“I was pushing the envelope,” he accepts. “But not irresponsibly. I thought a lot about what we put on the screen.”
In 1977, Louise Jameson was cast on Doctor Who as new companion Leela, the Eliza Doolitle-esque alien “savage” partnered with Baker’s all-knowing Time Lord. Jameson, who returns to the role in The God of Phantoms, remembers the young Hinchcliffe as “determined and visionary”.
“I think the thing about Philip is that he’s not a compromiser,” she says. “He has an incredibly clear vision and he just keeps whittling away until that vision is realised.” With a giggle, she adds: “He never had an eye on the budget like the other producers did. He wasn’t, you know, ‘a good boy’. I mean, [Doctor Who’s season 14 finale] Talons of Weng-Chiang is a rather famous example of where he really overspent and then left the series! And then Graham [Williams] took over as producer and and wasn’t left with much money at all for his stories… but the end result is Talons of Weng-Chiang is a classic that has really stood the test of time.”
Tom Baker also admired Hinchcliffe during their time working together, though for different reasons. “He often found my ideas interesting and sometimes he adopted them,” Baker says. “And for that reason, of course, I thought he had marvellous taste and insights.”
Those his Big Finish output is comprised of original stories, Hinchcliffe’s new productions are “very evocative of the era” when he worked on the TV series, Jameson says, and “faithful to the beating heart of Doctor Who”.
“Big Finish, bless them, have given Leela all kinds of trajectories – some are parallel lives, some are her older and wiser and a bit more guru-like… different strands have taken her in different directions. But the Philip Hinchcliffe stories absolutely swept me right back to 1977.”
Like the majority of Big Finish productions of late, The God of Phantoms was put together remotely, with its cast embracing home studio recording. “I’m 50 years in the business this year, and I didn’t think I’d be spending it in a cupboard,” laughs Jameson. “It’s taken me a bit by surprise. But what has happened during the pandemic is that the sound designers’ status has risen enormously. I mean, they always did do an amazing job. But now they’re having to correlate everybody’s different sound qualities, and make it sound like they’re all in the same room. It’s a lot of extra hours. But they are amazing what they do. Absolutely amazing.”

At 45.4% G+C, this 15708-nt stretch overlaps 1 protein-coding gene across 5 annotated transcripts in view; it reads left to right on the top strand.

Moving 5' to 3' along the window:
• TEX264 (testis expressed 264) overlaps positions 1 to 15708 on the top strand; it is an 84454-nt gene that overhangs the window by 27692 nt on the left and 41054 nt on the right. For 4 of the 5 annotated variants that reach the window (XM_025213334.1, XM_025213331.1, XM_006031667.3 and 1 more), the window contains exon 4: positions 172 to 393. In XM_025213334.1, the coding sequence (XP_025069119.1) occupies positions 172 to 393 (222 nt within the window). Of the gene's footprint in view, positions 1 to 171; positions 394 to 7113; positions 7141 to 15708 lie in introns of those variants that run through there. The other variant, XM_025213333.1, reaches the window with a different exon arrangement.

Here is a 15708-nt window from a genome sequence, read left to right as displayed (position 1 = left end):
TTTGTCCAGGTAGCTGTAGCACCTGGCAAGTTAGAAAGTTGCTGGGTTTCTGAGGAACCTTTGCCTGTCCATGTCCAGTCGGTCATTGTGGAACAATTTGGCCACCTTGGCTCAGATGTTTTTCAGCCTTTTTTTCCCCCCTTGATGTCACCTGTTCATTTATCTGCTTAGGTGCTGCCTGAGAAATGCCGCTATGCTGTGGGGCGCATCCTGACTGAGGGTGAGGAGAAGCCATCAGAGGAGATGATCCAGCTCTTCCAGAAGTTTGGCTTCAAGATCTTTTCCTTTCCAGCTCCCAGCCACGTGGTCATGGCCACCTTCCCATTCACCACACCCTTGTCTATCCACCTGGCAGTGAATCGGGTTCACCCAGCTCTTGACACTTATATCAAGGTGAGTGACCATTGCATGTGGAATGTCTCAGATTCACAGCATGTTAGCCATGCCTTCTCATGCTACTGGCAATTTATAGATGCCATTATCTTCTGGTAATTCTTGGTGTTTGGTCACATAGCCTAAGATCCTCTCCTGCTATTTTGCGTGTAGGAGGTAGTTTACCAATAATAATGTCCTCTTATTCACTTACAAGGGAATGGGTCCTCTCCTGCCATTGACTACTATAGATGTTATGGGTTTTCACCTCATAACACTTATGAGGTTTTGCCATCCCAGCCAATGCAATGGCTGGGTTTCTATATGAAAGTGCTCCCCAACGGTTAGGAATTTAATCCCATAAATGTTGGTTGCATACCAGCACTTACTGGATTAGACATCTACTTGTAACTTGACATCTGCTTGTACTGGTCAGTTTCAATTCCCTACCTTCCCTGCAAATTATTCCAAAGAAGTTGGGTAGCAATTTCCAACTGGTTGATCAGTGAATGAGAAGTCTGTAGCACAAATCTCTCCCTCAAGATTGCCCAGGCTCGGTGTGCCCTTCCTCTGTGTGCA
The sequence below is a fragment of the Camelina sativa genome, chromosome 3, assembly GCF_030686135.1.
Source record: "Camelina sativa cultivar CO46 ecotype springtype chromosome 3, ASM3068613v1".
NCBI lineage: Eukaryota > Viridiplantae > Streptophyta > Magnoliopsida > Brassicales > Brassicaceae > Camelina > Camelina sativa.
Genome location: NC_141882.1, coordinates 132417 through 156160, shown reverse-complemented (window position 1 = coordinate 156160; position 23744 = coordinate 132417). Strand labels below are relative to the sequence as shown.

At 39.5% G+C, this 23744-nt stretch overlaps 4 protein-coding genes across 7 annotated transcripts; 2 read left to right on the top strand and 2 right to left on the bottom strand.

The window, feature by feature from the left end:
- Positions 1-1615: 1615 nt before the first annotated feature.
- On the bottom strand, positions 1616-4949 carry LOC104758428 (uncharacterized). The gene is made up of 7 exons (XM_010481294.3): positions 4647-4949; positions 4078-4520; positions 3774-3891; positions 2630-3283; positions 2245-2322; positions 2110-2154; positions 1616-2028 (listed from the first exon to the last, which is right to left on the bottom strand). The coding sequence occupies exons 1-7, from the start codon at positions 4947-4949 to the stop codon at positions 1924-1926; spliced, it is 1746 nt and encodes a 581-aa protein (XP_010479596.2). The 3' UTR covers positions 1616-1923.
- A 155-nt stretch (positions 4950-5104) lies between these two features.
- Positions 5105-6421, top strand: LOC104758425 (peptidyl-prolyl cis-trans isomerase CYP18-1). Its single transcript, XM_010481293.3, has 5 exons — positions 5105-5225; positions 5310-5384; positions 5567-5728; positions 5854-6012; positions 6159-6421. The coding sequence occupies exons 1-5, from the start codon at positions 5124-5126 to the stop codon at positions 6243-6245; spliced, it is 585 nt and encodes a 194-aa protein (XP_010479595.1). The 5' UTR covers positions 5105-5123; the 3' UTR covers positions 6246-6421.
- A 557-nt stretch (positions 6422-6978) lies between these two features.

Now working in a new medium, Hinchcliffe is no longer faced with the same budgetary constraints which might’ve hampered him in the 1970s, but says that the nature of audio drama means his new Doctor Who stories will, like the TV classics, often featured a small cast and limited number of locations. “You don’t have to pay for enormously expensive locations, or sets and things like that. But if you wander too much, the audience loses track of who’s who, who’s where, so there is a natural sort of extent to how far a story will move from one place or one group of characters – because the audience needs these pictures in their mind, they have to be able to construct the world that you’re telling the story in and hold it in their own imagination.”
When he left Doctor Who, Hinchcliffe produced the hard-hitting police drama Target – a show created by his successor as Doctor Who producer, Graham Williams – and in the late 1990s oversaw series including Taggart and Rebus as an executive producer. Though he retired in the early 2000s, he’s happy to continue to be associated and involved with the series for which he remains best known.
“Doctor Who kind of found a position in in the history of TV, or the canon or whatever. And then suddenly, when it came back again, there was this revived interest and this energy and all the rest of it. And I think it was then that I began to realise that maybe what I did all those years ago had more impact than I thought. I had no idea that Big Finish were churning out all these things for years without me, but I thought, yeah, it’s a challenge, really, to go back. So I’ve done it happily.”
Doctor Who: Philip Hinchcliffe Presents Volume 04: The God of Phantoms is available now from bigfinish.com.